Anyone familiar with the Macy’s story knows that it must be told not just in words, but also in dazzling images. No words could adequately describe the stately architectural features of the Herald Square store, the spectacular Fourth of July fireworks shows, the magnificent displays that grace the annual flower show, or the whimsical balloons of the Thanksgiving Day parade. For this reason, every chapter of the book is filled with drawings and photos that bring the story of Macy’s to life. As you turn its pages, you’ll be able to visit Macy’s original Sixth Avenue store, sell War Bonds with Macy’s “Bondadiers,” see colorful fireworks burst over New York Harbor, and watch your favorite floats as they make their way down Broadway. To put each event into proper historical context, fascinating “Footer Facts” are found along the bottom of many pages, letting you know--through words and pictures--about the cultural and political events, the fashion fads and pop-culture trends, that have had their impact on the great store called Macy’s.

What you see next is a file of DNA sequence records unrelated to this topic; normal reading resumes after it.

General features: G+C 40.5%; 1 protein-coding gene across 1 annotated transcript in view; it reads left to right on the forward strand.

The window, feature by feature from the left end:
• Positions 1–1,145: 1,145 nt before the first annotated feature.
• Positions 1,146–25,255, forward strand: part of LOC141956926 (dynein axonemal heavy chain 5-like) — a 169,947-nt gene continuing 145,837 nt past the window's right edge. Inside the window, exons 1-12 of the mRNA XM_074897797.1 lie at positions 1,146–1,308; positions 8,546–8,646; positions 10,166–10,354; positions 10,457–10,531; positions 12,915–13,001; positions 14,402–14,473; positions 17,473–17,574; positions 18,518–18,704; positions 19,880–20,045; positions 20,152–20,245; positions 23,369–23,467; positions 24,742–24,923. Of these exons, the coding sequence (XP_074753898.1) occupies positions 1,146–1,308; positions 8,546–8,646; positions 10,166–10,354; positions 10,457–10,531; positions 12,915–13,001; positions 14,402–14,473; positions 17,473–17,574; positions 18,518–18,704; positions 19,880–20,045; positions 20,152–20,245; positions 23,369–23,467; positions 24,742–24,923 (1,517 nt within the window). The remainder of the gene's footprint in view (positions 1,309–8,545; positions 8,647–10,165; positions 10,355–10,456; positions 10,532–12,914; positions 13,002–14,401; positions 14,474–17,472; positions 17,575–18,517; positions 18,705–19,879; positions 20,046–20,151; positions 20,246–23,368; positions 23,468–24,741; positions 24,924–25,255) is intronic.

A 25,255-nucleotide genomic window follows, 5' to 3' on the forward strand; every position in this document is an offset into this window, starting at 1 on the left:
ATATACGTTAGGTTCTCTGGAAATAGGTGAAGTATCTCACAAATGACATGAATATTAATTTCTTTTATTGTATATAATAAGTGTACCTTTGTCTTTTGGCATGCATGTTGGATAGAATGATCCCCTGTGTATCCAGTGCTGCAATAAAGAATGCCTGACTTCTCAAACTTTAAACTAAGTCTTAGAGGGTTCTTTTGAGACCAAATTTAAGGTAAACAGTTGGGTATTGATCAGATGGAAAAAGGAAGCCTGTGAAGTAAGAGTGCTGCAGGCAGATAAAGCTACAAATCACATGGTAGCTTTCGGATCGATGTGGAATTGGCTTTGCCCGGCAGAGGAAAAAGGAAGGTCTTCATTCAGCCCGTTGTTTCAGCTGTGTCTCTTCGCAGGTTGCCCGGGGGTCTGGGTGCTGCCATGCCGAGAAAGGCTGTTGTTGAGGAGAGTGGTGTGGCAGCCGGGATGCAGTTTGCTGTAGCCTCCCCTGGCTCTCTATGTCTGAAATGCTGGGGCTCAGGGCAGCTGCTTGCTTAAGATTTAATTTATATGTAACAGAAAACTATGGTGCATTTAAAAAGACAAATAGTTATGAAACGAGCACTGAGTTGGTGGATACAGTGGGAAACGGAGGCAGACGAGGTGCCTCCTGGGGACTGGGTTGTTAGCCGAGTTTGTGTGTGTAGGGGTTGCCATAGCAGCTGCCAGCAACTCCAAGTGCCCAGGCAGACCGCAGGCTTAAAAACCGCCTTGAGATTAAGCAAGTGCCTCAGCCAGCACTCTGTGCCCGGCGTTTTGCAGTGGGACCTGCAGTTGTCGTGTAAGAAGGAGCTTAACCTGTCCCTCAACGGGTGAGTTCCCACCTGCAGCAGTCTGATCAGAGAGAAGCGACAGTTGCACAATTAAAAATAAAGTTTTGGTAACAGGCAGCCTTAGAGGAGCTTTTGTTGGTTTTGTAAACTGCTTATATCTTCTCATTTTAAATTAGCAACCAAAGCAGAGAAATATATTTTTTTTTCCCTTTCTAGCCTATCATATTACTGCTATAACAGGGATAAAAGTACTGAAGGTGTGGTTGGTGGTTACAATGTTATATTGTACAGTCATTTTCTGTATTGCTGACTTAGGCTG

While other retailers have come and gone over the last century and a half, Macy’s has not only survived but also become part of the fabric of America. Although it encompasses over eight hundred stores, the truth is that Macy’s is far more than the sum of its stores. With a legendary flagship emporium in the heart of Manhattan--with parades, fireworks, flower shows, and many special events--Macy’s is a truly American phenomenon that touches people across the country. Whether you visit Macy’s on Herald Square or watch a broadcast of its annual Thanksgiving Day pageant, you can’t help but feel the magic. If this book adds to the magic of your Macy’s experience and to your appreciation of Macy’s place in American history, I will feel that it has succeeded, and for that, I thank you.